I kept telling myself that I wasn’t nervous, but I don’t know how else to explain my appointment mix up. I pulled up at the Dr’s office at 11:30am and instantly remembered my appointment wasn’t until 12:30.
Perhaps this was God’s way of giving me time to collect my thoughts, pray and reflect. I parked my car, turned off the engine and grabbed my notebook to write down what would later turn into this post.
I looked around. The last time I was inside this Dr’s office I was in “the conference room” crying as the doctor told me about my diagnosis. I sat in the car trying to remember the doctor’s face…nothing.
I couldn’t remember her face, but I remembered her voice and the way she sighed before telling me ” I’m sorry it’s cancer.”
Those words echoed in my head as I watched patients walk in and out of the building.
The last time I walked out of this building I was in tears.
This was the office I had received news that changed my life.
I remember how nervous and afraid I was the last time I was in this same parking lot.
So much had changed since the last time I was here. I wasn’t the same–nothing was the same.
Today, I wasn’t afraid. My faith had grown twice the size of my fears.
My mom arrived just in time. I checked in and was immediately called back and escorted into “the room”.
This was the same room where my biopsy was performed.
Flashes of nurses and the masked doctor standing over me, the bright lights and buzzing of medical equipment were interrupted by a knock at the door.
It was her. The surgeon walked in and her face lit up when she saw me. Just a few moments ago I couldn’t even remember her face; now it was all coming back to me.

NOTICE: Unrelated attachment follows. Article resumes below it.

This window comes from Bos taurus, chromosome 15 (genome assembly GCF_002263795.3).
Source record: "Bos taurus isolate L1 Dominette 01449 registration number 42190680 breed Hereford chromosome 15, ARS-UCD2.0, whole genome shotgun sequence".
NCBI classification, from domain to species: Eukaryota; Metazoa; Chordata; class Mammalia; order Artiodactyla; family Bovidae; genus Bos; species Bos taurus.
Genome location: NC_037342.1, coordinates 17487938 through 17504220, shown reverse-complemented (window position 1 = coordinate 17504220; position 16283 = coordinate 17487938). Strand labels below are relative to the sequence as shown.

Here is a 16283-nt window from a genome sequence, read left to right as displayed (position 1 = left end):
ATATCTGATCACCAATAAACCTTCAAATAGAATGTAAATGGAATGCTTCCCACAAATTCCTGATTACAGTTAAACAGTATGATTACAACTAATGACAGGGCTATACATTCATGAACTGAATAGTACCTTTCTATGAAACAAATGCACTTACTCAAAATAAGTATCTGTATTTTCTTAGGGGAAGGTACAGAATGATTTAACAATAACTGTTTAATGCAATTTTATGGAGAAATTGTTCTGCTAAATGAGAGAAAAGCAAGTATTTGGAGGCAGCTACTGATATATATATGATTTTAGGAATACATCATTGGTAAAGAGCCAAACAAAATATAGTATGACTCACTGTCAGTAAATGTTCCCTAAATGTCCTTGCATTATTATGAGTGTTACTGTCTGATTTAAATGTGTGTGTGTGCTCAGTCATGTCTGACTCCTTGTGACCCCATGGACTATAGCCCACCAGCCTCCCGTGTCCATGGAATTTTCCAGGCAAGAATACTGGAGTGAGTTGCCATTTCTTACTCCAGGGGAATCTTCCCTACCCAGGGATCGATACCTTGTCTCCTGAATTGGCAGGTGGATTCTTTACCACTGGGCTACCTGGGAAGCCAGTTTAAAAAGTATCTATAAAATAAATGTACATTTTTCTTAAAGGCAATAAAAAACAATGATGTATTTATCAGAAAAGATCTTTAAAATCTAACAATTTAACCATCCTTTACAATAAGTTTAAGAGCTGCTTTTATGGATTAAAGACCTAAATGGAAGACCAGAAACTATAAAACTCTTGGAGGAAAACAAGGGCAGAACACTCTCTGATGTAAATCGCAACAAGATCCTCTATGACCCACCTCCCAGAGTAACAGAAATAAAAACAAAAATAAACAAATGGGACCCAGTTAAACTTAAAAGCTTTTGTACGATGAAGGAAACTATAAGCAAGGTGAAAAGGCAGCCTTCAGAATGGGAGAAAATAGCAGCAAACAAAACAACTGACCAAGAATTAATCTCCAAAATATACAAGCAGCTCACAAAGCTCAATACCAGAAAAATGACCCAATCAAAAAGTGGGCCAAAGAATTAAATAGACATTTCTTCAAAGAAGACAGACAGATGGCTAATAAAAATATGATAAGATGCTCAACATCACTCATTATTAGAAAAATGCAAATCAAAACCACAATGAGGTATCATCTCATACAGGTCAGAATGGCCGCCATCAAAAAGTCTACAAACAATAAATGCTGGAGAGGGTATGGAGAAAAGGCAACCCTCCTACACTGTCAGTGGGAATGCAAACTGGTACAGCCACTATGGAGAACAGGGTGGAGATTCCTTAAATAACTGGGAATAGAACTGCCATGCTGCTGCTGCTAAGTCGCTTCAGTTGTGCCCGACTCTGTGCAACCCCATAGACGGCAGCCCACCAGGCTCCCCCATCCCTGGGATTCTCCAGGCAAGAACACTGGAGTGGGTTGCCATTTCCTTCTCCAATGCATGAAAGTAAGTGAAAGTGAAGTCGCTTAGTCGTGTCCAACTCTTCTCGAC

The last time we spoke, her countenance was stoic as she delivered the news of my diagnosis.
Today, she smiled and we sat and talked like old friends before I had to lay down for another breast exam.
First, she felt under my arm then stopped and frowned and felt again. She examined my breast a few times, stopped with the same frown. Before finishing the exam she felt under my arm a few more times and finally helped me sit up.
“Well…” she started with a sigh, but not the “I’m sorry it’s cancer” sigh. This sigh was different… She looked at me, then at my mom and continued.
“Wow things have really changed since the last time I saw you. I can’t find the lump that we felt under your arm during your first visit. It has disappeared! The tumors on your breast are barely there.”
To go from having tumors large enough to alter the shape of my breast to having both my surgeon and oncologist barely be able to detect them was a blessing.
She went on to further discuss how things would work for surgery. Due to the type of cancer, family history and other factors we both agreed a double mastectomy would be the best route.
It was a lot to take in, but if losing “the girls” meant being here with my boys then I was ready…
I've always believed that we tend to be the most effective in areas where we have been the most affected. It's often our deepest pains that draw us closer to our purpose. Those words never really hit home until I was diagnosed with stage 2 breast cancer at the age of 28. I had watched both my mother and grandmother battle the disease, but never thought I would find myself in the same battle, especially not so young. I've learned through this journey that it's not what you go through, but how you go through it. I wanted to share my story in hopes that it will inspire someone to keep fighting, keep the faith and live on purpose.